Clocks tick more slowly when you’re waiting for something. Even digital clocks, which don’t tick at all. Time is a strange and mysterious thing. And as my Midwestern mom used to say, “a watched pot never boils.” She also said my sister was a fart in a hot skillet, but that phrase doesn’t really apply to this situation.
What am I waiting on? Or, for those of you who are grammar sticklers, on what am I waiting? It depends on the day, time, month, year. Sometimes I’m waiting for school to start, or for school to be over, or for my son to get out of school, or for my son to start back to school. A lot of my life revolves around schools. But currently, I’m waiting on three agents to get back to me about my novel.
This kind of waiting is exquisite in its way. When an agent or an editor or a publisher is considering your work, it’s a maybe, not a no. Until you get an answer, hope is alive. You can imagine your work sitting on a pile somewhere, shining beneath a deluge of other lesser writing. You picture the agent picking it up (or opening it up since everything is done on electronic file. I still like to visualize a pile of paper, though. Old paradigms die hard.) You see in your mind’s eye the look of wonder on the reader’s face, the silent admission of your genius, the staggering respect that he or she has for you after reading your amazing work. You picture him or her taking your piece to the other professionals in the office, bragging, saying that this is what they’ve been waiting for! You visualize the phone ringing, you answering, the wonderful, validating conversation that solidifies your credentials and silences your inner critic. “See?” you can say to yourself. “I am good enough!”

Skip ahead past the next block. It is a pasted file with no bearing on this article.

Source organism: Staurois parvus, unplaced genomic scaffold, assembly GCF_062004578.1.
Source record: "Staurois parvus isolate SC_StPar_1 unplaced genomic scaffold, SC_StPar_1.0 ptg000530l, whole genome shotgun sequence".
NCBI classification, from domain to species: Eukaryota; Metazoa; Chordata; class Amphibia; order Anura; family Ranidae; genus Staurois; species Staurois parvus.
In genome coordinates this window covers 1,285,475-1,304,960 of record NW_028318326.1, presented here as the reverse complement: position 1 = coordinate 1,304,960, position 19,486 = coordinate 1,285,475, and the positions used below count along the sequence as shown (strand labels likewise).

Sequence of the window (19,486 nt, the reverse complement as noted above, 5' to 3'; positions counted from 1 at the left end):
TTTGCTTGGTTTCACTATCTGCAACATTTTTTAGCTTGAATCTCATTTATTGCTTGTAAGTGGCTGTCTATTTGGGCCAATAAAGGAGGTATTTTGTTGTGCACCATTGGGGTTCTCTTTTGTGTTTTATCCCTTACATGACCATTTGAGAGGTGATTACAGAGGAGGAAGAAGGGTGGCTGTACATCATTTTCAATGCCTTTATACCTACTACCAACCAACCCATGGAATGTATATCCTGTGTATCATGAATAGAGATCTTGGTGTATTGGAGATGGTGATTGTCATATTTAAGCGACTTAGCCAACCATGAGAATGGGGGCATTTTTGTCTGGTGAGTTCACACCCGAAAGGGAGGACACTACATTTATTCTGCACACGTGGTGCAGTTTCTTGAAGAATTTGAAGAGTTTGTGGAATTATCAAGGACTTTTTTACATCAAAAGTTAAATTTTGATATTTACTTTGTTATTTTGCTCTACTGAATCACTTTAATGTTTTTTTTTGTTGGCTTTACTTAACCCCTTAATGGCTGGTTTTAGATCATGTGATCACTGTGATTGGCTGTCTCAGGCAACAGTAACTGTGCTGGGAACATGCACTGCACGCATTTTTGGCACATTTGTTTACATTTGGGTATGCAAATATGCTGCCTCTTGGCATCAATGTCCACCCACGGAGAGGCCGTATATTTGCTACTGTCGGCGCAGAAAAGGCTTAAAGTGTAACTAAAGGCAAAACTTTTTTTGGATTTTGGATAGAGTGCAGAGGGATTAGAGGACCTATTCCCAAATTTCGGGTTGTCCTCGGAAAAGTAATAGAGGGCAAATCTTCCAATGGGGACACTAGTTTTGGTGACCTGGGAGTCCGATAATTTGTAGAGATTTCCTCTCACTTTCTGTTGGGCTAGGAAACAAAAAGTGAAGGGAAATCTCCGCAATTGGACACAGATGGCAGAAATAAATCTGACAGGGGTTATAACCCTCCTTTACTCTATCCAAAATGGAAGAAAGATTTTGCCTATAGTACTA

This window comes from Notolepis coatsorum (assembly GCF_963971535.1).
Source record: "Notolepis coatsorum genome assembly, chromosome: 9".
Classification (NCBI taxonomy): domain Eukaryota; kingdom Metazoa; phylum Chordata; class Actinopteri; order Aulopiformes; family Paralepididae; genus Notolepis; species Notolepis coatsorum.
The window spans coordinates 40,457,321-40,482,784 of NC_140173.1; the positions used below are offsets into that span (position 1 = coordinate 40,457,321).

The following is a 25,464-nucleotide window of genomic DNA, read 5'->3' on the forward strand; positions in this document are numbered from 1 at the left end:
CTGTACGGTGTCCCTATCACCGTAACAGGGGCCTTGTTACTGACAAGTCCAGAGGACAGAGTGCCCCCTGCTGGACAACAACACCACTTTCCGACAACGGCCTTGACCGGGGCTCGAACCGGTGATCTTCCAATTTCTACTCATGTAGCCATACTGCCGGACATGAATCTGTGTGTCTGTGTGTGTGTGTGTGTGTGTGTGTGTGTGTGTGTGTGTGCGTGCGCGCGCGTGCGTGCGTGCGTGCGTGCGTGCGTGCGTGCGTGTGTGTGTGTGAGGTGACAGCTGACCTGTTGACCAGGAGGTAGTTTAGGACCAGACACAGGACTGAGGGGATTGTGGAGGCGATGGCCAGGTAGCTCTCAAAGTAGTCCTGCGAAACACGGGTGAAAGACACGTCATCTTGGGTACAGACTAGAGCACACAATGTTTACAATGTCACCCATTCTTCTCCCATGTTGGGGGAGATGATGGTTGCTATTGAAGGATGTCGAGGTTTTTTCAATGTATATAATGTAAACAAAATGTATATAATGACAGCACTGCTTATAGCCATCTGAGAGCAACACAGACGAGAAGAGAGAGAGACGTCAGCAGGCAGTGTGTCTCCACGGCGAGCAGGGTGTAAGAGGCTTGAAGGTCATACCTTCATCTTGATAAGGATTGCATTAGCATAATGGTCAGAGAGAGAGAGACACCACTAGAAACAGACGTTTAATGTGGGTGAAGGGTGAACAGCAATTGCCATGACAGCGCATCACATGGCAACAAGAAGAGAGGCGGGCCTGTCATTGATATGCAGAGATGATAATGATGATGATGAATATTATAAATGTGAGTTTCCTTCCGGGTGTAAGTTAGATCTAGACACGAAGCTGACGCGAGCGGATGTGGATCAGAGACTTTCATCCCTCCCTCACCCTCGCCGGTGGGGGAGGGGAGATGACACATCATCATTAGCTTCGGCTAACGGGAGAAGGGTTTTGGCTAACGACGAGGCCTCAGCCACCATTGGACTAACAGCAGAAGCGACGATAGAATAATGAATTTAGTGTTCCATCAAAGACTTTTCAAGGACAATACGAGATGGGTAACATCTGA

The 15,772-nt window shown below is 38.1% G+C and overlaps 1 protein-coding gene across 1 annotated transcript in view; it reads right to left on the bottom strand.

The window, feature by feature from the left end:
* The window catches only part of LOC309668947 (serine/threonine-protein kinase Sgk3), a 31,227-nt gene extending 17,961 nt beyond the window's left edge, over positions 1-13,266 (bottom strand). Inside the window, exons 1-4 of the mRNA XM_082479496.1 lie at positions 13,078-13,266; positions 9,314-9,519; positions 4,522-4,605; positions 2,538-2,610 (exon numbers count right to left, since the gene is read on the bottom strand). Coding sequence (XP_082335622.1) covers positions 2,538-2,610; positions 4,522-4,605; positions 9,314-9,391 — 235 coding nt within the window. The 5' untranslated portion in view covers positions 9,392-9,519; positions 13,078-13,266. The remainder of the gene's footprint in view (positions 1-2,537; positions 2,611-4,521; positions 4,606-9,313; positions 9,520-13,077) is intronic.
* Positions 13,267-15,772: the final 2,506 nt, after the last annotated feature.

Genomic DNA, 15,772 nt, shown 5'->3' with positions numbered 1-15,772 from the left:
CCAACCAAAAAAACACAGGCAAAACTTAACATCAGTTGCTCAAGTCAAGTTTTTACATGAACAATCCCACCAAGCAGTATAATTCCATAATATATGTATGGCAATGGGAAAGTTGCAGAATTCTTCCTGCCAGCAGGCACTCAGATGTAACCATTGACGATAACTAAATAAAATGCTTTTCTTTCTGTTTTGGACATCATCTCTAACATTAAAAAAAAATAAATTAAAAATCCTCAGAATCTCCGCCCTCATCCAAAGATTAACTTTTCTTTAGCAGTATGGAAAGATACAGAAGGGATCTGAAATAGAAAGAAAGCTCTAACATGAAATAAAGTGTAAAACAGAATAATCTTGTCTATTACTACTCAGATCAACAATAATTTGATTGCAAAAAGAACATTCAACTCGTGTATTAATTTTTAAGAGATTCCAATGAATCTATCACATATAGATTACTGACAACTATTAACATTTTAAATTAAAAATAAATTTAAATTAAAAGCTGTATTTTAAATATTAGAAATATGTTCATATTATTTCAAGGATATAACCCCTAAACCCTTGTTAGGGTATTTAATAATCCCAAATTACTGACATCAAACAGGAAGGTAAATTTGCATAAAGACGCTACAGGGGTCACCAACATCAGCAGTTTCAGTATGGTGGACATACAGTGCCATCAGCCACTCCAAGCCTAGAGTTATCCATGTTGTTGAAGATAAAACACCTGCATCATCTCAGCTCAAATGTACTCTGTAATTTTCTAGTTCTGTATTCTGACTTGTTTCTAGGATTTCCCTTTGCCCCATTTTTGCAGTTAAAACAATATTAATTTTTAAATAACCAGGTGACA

Yet not having an answer is excruciating, too. You check your email several times a day, check the cell, check the answering machine. Every time the phone rings, you pick it up, butterflies darting about in your tummy, until you realize it’s yet another carpet cleaning business or a robot asking for money. Back to the questions. Do they like it? Have they gotten to it yet? Have they lost it? Have they forgotten? Or worse, is some other writer more important than you are?
This, of course, makes you crazy. Or at least it makes me crazy, and I fully admit it. I rationalize…I tell myself that agents are busy people, that they don’t usually call at midnight on a Saturday, that they have other clients who are a priority, as I would like to be if I were a client. It’s worse in some ways than waiting on a date to call you back; that’s love, after all, and this is work. This is you. Or me.
Because after all, I am talking about myself, despite my free use of the second person. I don’t really want to admit that this bugs me. I would love to be serene and Buddhist about my writing career. I would love to have the attitude that whatever happens, happens. That it’s all part of plan, that if it doesn’t work out, it just means a window opens elsewhere (where? I fear a rusty fire escape. I’ve got to work on that positive visualization.)
I’m playing the waiting game right now, although after learning many lessons and waiting on many phone calls, I guess I’m handling it better than I did in years past. I’m trying to keep busy, to play with my son and watch his fish tank, to garden, to exercise, to catch up on reading. I’m not writing right now, because I’m honestly tired. I’m trying to look on this is a fallow time, a time to let the creative fields regenerate so more can grow later.
But I still jump when the phone rings.
How do you handle anticipation?